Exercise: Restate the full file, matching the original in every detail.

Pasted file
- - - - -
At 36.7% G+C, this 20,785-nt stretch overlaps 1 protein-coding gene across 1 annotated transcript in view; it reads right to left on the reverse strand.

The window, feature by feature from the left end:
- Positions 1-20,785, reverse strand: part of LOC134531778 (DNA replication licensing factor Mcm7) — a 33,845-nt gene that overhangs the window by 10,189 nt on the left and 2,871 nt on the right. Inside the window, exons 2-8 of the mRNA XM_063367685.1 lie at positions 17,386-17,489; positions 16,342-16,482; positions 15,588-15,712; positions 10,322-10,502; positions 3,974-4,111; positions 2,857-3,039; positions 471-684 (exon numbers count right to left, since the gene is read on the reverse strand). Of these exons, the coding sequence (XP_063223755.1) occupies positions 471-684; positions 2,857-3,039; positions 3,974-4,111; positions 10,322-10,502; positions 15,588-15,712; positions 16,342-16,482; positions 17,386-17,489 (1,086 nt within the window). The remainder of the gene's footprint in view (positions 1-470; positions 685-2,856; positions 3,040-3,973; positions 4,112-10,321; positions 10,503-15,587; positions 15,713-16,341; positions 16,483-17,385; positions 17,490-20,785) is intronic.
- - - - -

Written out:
At 36.7% G+C, this 20,785-nt stretch overlaps 1 protein-coding gene across 1 annotated transcript in view; it reads right to left on the reverse strand.

The window, feature by feature from the left end:
- Positions 1-20,785, reverse strand: part of LOC134531778 (DNA replication licensing factor Mcm7) — a 33,845-nt gene that overhangs the window by 10,189 nt on the left and 2,871 nt on the right. Inside the window, exons 2-8 of the mRNA XM_063367685.1 lie at positions 17,386-17,489; positions 16,342-16,482; positions 15,588-15,712; positions 10,322-10,502; positions 3,974-4,111; positions 2,857-3,039; positions 471-684 (exon numbers count right to left, since the gene is read on the reverse strand). Of these exons, the coding sequence (XP_063223755.1) occupies positions 471-684; positions 2,857-3,039; positions 3,974-4,111; positions 10,322-10,502; positions 15,588-15,712; positions 16,342-16,482; positions 17,386-17,489 (1,086 nt within the window). The remainder of the gene's footprint in view (positions 1-470; positions 685-2,856; positions 3,040-3,973; positions 4,112-10,321; positions 10,503-15,587; positions 15,713-16,341; positions 16,483-17,385; positions 17,490-20,785) is intronic.